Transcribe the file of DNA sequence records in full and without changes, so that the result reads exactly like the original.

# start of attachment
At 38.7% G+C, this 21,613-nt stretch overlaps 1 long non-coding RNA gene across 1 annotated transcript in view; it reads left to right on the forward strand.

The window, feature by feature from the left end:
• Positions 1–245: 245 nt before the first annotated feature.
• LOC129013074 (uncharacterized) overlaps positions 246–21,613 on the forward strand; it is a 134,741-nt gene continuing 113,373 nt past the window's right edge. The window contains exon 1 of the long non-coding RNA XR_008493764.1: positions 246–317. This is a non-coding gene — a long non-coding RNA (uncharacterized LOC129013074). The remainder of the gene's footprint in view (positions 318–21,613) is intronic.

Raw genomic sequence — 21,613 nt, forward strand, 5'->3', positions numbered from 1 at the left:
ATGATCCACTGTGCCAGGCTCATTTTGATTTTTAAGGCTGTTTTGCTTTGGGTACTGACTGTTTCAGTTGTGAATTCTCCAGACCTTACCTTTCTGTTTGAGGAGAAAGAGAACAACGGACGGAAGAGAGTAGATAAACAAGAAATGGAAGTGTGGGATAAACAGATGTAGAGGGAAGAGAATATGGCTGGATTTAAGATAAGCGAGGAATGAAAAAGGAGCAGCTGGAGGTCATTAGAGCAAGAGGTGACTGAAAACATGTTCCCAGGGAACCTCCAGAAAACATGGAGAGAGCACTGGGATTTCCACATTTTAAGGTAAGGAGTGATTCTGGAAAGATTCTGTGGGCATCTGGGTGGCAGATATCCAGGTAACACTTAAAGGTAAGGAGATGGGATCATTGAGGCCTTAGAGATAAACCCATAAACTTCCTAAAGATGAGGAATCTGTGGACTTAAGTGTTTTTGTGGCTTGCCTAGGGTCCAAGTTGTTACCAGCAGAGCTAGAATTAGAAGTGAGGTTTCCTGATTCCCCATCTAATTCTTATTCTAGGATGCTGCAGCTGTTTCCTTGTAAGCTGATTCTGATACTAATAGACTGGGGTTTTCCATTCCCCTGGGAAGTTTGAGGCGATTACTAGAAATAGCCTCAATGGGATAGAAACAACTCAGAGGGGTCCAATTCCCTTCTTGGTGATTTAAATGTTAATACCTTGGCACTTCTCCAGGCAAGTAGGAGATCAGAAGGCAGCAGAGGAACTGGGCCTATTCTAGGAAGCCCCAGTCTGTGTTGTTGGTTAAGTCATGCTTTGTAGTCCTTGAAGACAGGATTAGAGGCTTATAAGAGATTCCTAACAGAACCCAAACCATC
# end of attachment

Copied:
At 38.7% G+C, this 21,613-nt stretch overlaps 1 long non-coding RNA gene across 1 annotated transcript in view; it reads left to right on the forward strand.

The window, feature by feature from the left end:
• Positions 1–245: 245 nt before the first annotated feature.
• LOC129013074 (uncharacterized) overlaps positions 246–21,613 on the forward strand; it is a 134,741-nt gene continuing 113,373 nt past the window's right edge. The window contains exon 1 of the long non-coding RNA XR_008493764.1: positions 246–317. This is a non-coding gene — a long non-coding RNA (uncharacterized LOC129013074). The remainder of the gene's footprint in view (positions 318–21,613) is intronic.

Raw genomic sequence — 21,613 nt, forward strand, 5'->3', positions numbered from 1 at the left:
ATGATCCACTGTGCCAGGCTCATTTTGATTTTTAAGGCTGTTTTGCTTTGGGTACTGACTGTTTCAGTTGTGAATTCTCCAGACCTTACCTTTCTGTTTGAGGAGAAAGAGAACAACGGACGGAAGAGAGTAGATAAACAAGAAATGGAAGTGTGGGATAAACAGATGTAGAGGGAAGAGAATATGGCTGGATTTAAGATAAGCGAGGAATGAAAAAGGAGCAGCTGGAGGTCATTAGAGCAAGAGGTGACTGAAAACATGTTCCCAGGGAACCTCCAGAAAACATGGAGAGAGCACTGGGATTTCCACATTTTAAGGTAAGGAGTGATTCTGGAAAGATTCTGTGGGCATCTGGGTGGCAGATATCCAGGTAACACTTAAAGGTAAGGAGATGGGATCATTGAGGCCTTAGAGATAAACCCATAAACTTCCTAAAGATGAGGAATCTGTGGACTTAAGTGTTTTTGTGGCTTGCCTAGGGTCCAAGTTGTTACCAGCAGAGCTAGAATTAGAAGTGAGGTTTCCTGATTCCCCATCTAATTCTTATTCTAGGATGCTGCAGCTGTTTCCTTGTAAGCTGATTCTGATACTAATAGACTGGGGTTTTCCATTCCCCTGGGAAGTTTGAGGCGATTACTAGAAATAGCCTCAATGGGATAGAAACAACTCAGAGGGGTCCAATTCCCTTCTTGGTGATTTAAATGTTAATACCTTGGCACTTCTCCAGGCAAGTAGGAGATCAGAAGGCAGCAGAGGAACTGGGCCTATTCTAGGAAGCCCCAGTCTGTGTTGTTGGTTAAGTCATGCTTTGTAGTCCTTGAAGACAGGATTAGAGGCTTATAAGAGATTCCTAACAGAACCCAAACCATC